Black Box Thinking - Why Most People Never Learn from Their Mistakes--But Some Do-logo

Black Box Thinking - Why Most People Never Learn from Their Mistakes--But Some Do

Matthew Syed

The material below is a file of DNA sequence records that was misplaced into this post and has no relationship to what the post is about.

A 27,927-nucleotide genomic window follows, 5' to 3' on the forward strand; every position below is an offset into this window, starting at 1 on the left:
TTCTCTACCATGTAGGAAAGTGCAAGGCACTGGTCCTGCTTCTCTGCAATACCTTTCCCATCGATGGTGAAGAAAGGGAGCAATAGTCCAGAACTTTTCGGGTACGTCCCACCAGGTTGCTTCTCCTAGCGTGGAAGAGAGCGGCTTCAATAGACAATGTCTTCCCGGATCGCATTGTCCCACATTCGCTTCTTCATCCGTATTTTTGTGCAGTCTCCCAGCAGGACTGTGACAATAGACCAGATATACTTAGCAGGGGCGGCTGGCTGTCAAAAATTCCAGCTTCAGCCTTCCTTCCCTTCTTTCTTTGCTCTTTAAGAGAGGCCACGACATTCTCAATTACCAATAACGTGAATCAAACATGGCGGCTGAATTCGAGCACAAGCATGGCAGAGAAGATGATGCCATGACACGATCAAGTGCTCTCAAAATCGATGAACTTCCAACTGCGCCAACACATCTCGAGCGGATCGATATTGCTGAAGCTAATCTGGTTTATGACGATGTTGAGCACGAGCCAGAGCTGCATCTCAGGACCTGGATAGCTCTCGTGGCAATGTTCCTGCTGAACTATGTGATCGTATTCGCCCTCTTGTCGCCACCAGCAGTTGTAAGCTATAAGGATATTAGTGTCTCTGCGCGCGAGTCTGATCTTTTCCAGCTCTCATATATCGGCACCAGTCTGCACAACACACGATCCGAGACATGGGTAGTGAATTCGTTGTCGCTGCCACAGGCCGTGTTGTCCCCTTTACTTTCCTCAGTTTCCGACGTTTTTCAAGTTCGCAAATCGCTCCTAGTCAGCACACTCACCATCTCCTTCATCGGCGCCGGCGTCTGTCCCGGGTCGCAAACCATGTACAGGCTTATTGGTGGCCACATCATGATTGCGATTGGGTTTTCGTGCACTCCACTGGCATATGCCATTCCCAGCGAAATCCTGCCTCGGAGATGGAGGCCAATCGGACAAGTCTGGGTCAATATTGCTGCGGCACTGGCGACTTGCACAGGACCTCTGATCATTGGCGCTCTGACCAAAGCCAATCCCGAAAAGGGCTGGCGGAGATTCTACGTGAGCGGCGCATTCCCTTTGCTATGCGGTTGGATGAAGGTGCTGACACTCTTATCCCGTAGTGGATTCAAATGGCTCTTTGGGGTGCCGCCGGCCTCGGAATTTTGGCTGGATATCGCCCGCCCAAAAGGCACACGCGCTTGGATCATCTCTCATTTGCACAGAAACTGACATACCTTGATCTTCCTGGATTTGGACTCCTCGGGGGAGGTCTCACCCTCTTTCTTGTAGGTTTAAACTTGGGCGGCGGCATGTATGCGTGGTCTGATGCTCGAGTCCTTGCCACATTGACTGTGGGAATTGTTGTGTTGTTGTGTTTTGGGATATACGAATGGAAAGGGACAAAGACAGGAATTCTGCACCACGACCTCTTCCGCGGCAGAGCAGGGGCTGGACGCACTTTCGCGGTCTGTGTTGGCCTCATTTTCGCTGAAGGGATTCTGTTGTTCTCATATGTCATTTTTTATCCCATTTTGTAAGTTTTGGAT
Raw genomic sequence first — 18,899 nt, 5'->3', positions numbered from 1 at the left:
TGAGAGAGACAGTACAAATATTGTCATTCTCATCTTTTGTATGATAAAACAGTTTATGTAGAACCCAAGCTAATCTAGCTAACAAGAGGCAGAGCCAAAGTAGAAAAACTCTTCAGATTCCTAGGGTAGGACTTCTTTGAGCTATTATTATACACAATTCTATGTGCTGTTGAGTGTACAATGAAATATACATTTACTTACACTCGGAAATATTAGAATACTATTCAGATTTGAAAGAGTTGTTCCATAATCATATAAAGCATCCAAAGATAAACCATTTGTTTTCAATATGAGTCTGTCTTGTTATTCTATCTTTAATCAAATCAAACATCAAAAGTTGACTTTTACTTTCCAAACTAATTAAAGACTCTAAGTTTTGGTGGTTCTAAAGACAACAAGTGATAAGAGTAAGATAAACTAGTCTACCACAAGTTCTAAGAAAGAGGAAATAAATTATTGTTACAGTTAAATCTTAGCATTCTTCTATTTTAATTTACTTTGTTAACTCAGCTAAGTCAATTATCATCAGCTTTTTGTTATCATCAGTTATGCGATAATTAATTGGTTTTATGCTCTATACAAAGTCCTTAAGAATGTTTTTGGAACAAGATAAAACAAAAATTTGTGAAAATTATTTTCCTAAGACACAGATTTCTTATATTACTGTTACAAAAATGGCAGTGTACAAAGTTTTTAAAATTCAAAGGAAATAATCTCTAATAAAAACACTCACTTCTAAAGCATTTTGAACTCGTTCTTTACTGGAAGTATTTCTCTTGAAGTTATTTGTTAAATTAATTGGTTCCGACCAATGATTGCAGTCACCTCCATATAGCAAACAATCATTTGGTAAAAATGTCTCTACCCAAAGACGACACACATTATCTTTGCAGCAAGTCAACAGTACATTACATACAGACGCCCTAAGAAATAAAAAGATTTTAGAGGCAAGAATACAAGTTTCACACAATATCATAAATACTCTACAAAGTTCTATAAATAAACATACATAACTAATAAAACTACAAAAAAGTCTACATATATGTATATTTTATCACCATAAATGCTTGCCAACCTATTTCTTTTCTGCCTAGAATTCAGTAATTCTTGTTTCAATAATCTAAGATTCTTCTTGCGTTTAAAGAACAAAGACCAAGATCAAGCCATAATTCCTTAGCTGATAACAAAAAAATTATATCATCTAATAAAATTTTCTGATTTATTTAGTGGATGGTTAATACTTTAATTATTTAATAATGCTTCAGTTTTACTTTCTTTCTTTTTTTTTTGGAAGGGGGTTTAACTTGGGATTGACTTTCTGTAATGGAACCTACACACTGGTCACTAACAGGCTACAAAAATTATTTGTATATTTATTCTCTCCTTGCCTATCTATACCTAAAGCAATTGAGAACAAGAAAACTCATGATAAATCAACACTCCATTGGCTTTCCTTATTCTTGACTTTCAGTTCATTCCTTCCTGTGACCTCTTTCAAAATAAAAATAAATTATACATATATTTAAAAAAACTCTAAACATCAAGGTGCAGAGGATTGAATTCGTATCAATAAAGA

Nobody wants to fail. But in highly complex organizations, success can happen only when we confront our mistakes, learn from our own version of a black box, and create a climate where it's safe to fail. We all have to endure failure from time to time, whether it's underperforming at a job interview, flunking an exam, or losing a pickup basketball game. But for people working in safety-critical industries, getting it wrong can have deadly consequences. Consider the shocking fact that preventable medical error is the third-biggest killer in the United States, causing more than 400,000 deaths every year. More people die from mistakes made by doctors and hospitals than from traffic accidents. And most of those mistakes are never made public, because of malpractice settlements with nondisclosure clauses. For a dramatically different approach to failure, look at aviation. Every passenger aircraft in the world is equipped with an almost indestructible black box. Whenever there's any sort of mishap, major or minor, the box is opened, the data is analyzed, and experts figure out exactly what went wrong. Then the facts are published and procedures are changed, so that the same mistakes won't happen again. By applying this method in recent decades, the industry has created an astonishingly good safety record. Few of us put lives at risk in our daily work as surgeons and pilots do, but we all have a strong interest in avoiding predictable and preventable errors. So why don't we all embrace the aviation approach to failure rather than the health-care approach? As Matthew Syed shows in this eye-opening book, the answer is rooted in human psychology and organizational culture. Syed argues that the most important determinant of success in any field is an acknowledgment of failure and a willingness to engage with it. Yet most of us are stuck in a relationship with failure that impedes progress, halts innovation, and damages our careers and personal lives. We rarely acknowledge or learn from failure-even though we often clai